C Language: Storage classes

Storage Classes in C

Storage Classes are used to describe the features of a variable/function. These features basically include the scope, visibility and life-time which help us to trace the existence of a particular variable during the runtime of a program.

A variable’s storage class tells us the following.

1. Where the variables would be stored.

2. What will be the initial of the variable, if the initial value is not specifically assigned? (i.e. the default initial value).

3. What is the scope of the variables, i.e. in which part of the program or the functions the value of the variables would be available?

4. What is the life of the variable, i.e. how long would the variable exist?

These are four storage classes in C:

(a) Automatic storage classes.
(b) Register storage classes.
(c) Static storage classes.
(d) External storage classes.

Automatic storage classes.

The keyword “auto” is used to declare a variable of the automatic storage class. (Mentioning keyword auto is optional).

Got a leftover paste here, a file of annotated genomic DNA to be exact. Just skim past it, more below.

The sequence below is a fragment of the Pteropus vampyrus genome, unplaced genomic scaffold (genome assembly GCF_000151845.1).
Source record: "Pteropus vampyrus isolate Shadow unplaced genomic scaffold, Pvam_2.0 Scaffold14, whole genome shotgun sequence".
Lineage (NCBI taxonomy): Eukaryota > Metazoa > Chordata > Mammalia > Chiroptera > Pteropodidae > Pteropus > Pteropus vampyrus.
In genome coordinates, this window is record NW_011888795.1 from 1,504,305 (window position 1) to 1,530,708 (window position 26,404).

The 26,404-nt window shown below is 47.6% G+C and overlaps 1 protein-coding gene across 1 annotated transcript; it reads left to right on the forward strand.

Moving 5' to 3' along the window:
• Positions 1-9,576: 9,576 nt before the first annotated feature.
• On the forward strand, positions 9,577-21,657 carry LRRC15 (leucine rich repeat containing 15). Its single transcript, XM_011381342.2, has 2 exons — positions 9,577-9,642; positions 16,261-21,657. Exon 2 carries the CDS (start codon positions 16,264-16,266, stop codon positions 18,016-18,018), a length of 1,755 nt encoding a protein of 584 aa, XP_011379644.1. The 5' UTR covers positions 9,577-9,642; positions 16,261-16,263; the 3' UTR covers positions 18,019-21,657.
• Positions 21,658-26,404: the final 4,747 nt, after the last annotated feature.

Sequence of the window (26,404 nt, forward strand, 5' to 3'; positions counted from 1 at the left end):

Example:

auto int a;

int a; (keyword auto is optional)

Properties

Storage Memory
Default initial value An unpredictable value, which is called a garbage value.
Scope Local to the block in which the variables is defined.
Life Till the control remains within the block in which the variable is defined.

Example:1
To display the default values of variables

Note: in the output, two garbage values will be displayed
as automatic variables by default store garbage values

#include<stdio.h>
int main()
{
  auto int i,j;
  printf("\n %d %d",i,j);
  return(0);
}

Example:2
To display scope and life of variables

#include<stdio.h>
int main()
{
auto int a=10;
  {
     {
       {
	 printf("%d\n",a); //1
       }
       printf("%d\n",a);//2
     }
    printf("%d\n",a);//3
   }
printf("%d\n",a); //4
return(0);
}

/* Output */
10
10
10
10

Example:3
To display scope and life of variables

Note:
Ques:Can we declare two or more variable having same name?

Sol:Yes, we can have any number of variables having the
same name but they have to be declared in different blocks as shown below.

#include<stdio.h>
int main()
{
auto int a=10;
	{
	auto int a=20;
		{
		auto int a=30;
			{
			auto int a=40;
			printf("%d\n",a);//1
			}
		printf("%d\n",a);//2
		}
	printf("%d\n",a);//3
	}
printf("%d\n",a); //4
return(0);
}
/* Output */
40
30
20
10

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